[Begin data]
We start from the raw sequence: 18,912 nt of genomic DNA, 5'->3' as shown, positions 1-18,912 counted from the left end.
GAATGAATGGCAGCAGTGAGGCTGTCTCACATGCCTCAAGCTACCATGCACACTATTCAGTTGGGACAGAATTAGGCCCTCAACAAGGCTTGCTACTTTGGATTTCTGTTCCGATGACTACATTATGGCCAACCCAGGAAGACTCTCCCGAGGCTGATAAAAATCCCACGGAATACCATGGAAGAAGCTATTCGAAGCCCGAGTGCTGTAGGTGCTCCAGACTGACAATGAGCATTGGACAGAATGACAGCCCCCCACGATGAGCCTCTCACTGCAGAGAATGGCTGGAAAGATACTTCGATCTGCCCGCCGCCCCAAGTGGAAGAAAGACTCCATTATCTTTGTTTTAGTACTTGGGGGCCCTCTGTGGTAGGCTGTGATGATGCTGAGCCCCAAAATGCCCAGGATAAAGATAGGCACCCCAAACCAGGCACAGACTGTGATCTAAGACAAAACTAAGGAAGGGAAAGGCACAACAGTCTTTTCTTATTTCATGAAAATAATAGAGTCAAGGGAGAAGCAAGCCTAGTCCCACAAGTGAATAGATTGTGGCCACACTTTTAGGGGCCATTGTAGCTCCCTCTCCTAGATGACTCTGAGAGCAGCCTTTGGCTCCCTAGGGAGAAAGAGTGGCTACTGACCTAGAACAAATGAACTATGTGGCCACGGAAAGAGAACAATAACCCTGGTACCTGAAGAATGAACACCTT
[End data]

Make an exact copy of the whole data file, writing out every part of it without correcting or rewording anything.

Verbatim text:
We start from the raw sequence: 18,912 nt of genomic DNA, 5'->3' as shown, positions 1-18,912 counted from the left end.
GAATGAATGGCAGCAGTGAGGCTGTCTCACATGCCTCAAGCTACCATGCACACTATTCAGTTGGGACAGAATTAGGCCCTCAACAAGGCTTGCTACTTTGGATTTCTGTTCCGATGACTACATTATGGCCAACCCAGGAAGACTCTCCCGAGGCTGATAAAAATCCCACGGAATACCATGGAAGAAGCTATTCGAAGCCCGAGTGCTGTAGGTGCTCCAGACTGACAATGAGCATTGGACAGAATGACAGCCCCCCACGATGAGCCTCTCACTGCAGAGAATGGCTGGAAAGATACTTCGATCTGCCCGCCGCCCCAAGTGGAAGAAAGACTCCATTATCTTTGTTTTAGTACTTGGGGGCCCTCTGTGGTAGGCTGTGATGATGCTGAGCCCCAAAATGCCCAGGATAAAGATAGGCACCCCAAACCAGGCACAGACTGTGATCTAAGACAAAACTAAGGAAGGGAAAGGCACAACAGTCTTTTCTTATTTCATGAAAATAATAGAGTCAAGGGAGAAGCAAGCCTAGTCCCACAAGTGAATAGATTGTGGCCACACTTTTAGGGGCCATTGTAGCTCCCTCTCCTAGATGACTCTGAGAGCAGCCTTTGGCTCCCTAGGGAGAAAGAGTGGCTACTGACCTAGAACAAATGAACTATGTGGCCACGGAAAGAGAACAATAACCCTGGTACCTGAAGAATGAACACCTT